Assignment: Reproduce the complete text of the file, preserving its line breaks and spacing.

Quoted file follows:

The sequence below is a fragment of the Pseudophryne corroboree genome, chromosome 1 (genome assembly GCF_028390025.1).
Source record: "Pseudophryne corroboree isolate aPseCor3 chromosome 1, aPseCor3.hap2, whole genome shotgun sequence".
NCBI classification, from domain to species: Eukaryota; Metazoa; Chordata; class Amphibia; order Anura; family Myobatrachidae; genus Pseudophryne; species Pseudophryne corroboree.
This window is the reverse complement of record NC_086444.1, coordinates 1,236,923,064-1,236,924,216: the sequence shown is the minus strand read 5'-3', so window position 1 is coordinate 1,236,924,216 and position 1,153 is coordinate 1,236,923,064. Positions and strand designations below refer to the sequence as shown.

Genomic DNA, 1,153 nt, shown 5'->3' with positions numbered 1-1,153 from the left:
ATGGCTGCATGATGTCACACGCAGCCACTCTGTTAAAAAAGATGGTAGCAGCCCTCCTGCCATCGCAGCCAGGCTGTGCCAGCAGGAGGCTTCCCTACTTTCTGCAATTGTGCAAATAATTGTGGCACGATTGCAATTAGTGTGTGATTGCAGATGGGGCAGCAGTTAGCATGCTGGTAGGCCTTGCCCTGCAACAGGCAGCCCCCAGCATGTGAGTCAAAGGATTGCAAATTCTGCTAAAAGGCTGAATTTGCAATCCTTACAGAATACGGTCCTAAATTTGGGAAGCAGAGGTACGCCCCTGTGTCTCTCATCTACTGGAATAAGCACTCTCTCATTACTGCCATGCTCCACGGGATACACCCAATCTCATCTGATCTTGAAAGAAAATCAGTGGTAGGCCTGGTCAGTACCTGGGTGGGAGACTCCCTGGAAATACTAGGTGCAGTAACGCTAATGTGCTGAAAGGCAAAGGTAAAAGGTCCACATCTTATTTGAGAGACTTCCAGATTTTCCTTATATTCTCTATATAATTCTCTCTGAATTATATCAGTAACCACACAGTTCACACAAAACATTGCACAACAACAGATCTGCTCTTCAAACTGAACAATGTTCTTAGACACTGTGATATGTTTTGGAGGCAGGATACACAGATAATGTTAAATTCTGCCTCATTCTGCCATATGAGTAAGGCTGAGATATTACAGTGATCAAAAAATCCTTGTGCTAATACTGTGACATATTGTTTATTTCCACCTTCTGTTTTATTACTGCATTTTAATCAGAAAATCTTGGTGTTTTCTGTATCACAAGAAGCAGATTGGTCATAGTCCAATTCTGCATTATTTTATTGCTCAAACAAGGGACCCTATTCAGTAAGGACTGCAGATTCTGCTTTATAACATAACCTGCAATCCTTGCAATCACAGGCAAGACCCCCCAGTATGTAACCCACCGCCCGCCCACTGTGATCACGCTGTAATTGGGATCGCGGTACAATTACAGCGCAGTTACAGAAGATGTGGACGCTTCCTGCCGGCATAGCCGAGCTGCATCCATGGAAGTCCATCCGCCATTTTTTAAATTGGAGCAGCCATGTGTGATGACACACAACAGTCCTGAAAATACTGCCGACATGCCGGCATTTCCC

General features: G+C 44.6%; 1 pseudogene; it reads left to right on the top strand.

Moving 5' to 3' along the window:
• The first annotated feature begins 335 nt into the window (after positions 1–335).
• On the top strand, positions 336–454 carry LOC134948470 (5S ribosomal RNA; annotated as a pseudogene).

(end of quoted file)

The sequence below is a fragment of the Pseudophryne corroboree genome, chromosome 1 (genome assembly GCF_028390025.1).
Source record: "Pseudophryne corroboree isolate aPseCor3 chromosome 1, aPseCor3.hap2, whole genome shotgun sequence".
NCBI classification, from domain to species: Eukaryota; Metazoa; Chordata; class Amphibia; order Anura; family Myobatrachidae; genus Pseudophryne; species Pseudophryne corroboree.
This window is the reverse complement of record NC_086444.1, coordinates 1,236,923,064-1,236,924,216: the sequence shown is the minus strand read 5'-3', so window position 1 is coordinate 1,236,924,216 and position 1,153 is coordinate 1,236,923,064. Positions and strand designations below refer to the sequence as shown.

Genomic DNA, 1,153 nt, shown 5'->3' with positions numbered 1-1,153 from the left:
ATGGCTGCATGATGTCACACGCAGCCACTCTGTTAAAAAAGATGGTAGCAGCCCTCCTGCCATCGCAGCCAGGCTGTGCCAGCAGGAGGCTTCCCTACTTTCTGCAATTGTGCAAATAATTGTGGCACGATTGCAATTAGTGTGTGATTGCAGATGGGGCAGCAGTTAGCATGCTGGTAGGCCTTGCCCTGCAACAGGCAGCCCCCAGCATGTGAGTCAAAGGATTGCAAATTCTGCTAAAAGGCTGAATTTGCAATCCTTACAGAATACGGTCCTAAATTTGGGAAGCAGAGGTACGCCCCTGTGTCTCTCATCTACTGGAATAAGCACTCTCTCATTACTGCCATGCTCCACGGGATACACCCAATCTCATCTGATCTTGAAAGAAAATCAGTGGTAGGCCTGGTCAGTACCTGGGTGGGAGACTCCCTGGAAATACTAGGTGCAGTAACGCTAATGTGCTGAAAGGCAAAGGTAAAAGGTCCACATCTTATTTGAGAGACTTCCAGATTTTCCTTATATTCTCTATATAATTCTCTCTGAATTATATCAGTAACCACACAGTTCACACAAAACATTGCACAACAACAGATCTGCTCTTCAAACTGAACAATGTTCTTAGACACTGTGATATGTTTTGGAGGCAGGATACACAGATAATGTTAAATTCTGCCTCATTCTGCCATATGAGTAAGGCTGAGATATTACAGTGATCAAAAAATCCTTGTGCTAATACTGTGACATATTGTTTATTTCCACCTTCTGTTTTATTACTGCATTTTAATCAGAAAATCTTGGTGTTTTCTGTATCACAAGAAGCAGATTGGTCATAGTCCAATTCTGCATTATTTTATTGCTCAAACAAGGGACCCTATTCAGTAAGGACTGCAGATTCTGCTTTATAACATAACCTGCAATCCTTGCAATCACAGGCAAGACCCCCCAGTATGTAACCCACCGCCCGCCCACTGTGATCACGCTGTAATTGGGATCGCGGTACAATTACAGCGCAGTTACAGAAGATGTGGACGCTTCCTGCCGGCATAGCCGAGCTGCATCCATGGAAGTCCATCCGCCATTTTTTAAATTGGAGCAGCCATGTGTGATGACACACAACAGTCCTGAAAATACTGCCGACATGCCGGCATTTCCC

General features: G+C 44.6%; 1 pseudogene; it reads left to right on the top strand.

Moving 5' to 3' along the window:
• The first annotated feature begins 335 nt into the window (after positions 1–335).
• On the top strand, positions 336–454 carry LOC134948470 (5S ribosomal RNA; annotated as a pseudogene).